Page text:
Wednesday, October 3, 2007

Bridging


I’d probably be baking a lot more chocolate chip cookies if I lived in the second century. It was illegal in those days to be a Christian, but persecution mostly depended on local circumstances. If you were reported, you were arrested. Otherwise, you could fly under the radar for the most part. It was the original “don’t ask, don’t tell” philosophy.

Most Christians who were arrested and sometimes martyred were turned in by someone they knew. So it was good to be on friendly terms with your neighbors.

Christian beliefs were grossly misunderstood. Imagine that.

Followers of Jesus were condemned for such things as:

  • Cannibalism.
  • Incest.
  • Ignorance.
  • Being ridiculous.
  • Encouraging anti-social behavior.
  • Following a criminal.

Christians were forced to explain their faith in terms that made sense to a pagan culture. How could they answer some ridiculous rumors and explain some mysterious practices?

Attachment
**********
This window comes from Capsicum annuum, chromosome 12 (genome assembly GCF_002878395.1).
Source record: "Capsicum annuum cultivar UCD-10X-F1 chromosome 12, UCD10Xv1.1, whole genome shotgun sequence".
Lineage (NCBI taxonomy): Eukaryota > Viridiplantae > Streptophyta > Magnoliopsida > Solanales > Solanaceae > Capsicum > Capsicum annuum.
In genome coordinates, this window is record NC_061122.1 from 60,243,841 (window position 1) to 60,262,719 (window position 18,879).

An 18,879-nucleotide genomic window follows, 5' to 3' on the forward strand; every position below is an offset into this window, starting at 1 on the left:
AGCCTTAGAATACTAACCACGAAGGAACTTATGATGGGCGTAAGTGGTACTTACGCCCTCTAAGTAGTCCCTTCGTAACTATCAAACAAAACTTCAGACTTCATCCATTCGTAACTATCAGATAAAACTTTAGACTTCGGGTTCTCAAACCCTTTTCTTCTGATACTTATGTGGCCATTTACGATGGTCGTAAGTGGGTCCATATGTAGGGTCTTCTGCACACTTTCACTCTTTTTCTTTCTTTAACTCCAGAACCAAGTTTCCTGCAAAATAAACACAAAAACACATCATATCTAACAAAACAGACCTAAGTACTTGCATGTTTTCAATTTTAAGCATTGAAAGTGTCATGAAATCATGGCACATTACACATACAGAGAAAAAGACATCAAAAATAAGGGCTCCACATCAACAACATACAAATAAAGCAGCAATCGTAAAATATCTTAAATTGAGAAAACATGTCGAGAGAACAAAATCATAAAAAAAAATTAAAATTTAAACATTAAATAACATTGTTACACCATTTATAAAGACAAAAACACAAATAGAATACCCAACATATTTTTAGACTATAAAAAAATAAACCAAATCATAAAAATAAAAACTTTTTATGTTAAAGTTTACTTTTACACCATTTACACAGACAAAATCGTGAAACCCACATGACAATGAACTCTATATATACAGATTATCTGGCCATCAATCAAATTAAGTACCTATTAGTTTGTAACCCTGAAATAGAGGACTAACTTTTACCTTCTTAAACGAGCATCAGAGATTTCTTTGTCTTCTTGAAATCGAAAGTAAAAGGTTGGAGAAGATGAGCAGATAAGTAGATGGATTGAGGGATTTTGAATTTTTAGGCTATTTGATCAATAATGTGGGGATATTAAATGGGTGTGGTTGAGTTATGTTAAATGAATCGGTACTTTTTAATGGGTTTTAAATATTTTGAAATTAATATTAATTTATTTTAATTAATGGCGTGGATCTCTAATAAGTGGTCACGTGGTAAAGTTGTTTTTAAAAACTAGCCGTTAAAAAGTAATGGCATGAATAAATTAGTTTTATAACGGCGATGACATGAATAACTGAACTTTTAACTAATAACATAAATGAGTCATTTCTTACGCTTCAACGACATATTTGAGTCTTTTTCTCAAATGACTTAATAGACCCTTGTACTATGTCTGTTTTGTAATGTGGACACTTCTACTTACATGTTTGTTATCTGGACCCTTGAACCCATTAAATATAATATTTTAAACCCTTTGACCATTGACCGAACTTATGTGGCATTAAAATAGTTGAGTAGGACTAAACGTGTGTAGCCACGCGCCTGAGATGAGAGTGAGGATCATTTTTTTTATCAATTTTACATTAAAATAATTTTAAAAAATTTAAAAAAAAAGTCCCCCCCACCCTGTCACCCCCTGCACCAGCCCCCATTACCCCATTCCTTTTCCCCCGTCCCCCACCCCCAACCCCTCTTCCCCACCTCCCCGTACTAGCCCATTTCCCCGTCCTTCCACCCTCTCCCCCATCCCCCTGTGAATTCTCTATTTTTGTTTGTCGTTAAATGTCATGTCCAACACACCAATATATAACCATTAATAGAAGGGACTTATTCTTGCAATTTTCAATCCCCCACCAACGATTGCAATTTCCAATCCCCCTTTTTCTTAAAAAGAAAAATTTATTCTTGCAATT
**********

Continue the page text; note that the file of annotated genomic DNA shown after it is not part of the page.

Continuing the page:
It was into this stew of misconceptions that a special group of people, the apologists, began their work. (An apologist is one who defends. )

The value of those early apologists was to find a bridge between the culture and Christian life.

These early Christians wrestled with issues not so different from our own. They were misunderstood, mistrusted, misquoted.

Tomorrow: what we can learn

2 comments:

Angela @ Refresh My Soul Blog said...

I guess I am an apologist then! I do not see myself as one smart and learned like Ravi Z. But I do defend and explain the faith in other terms.

Interesting and thought provoking!
Much love,
Angela

Kathy at Sumballo said...

Angela, you are exactly right. You ARE an apologist and a courageous one. Thanks for all you do!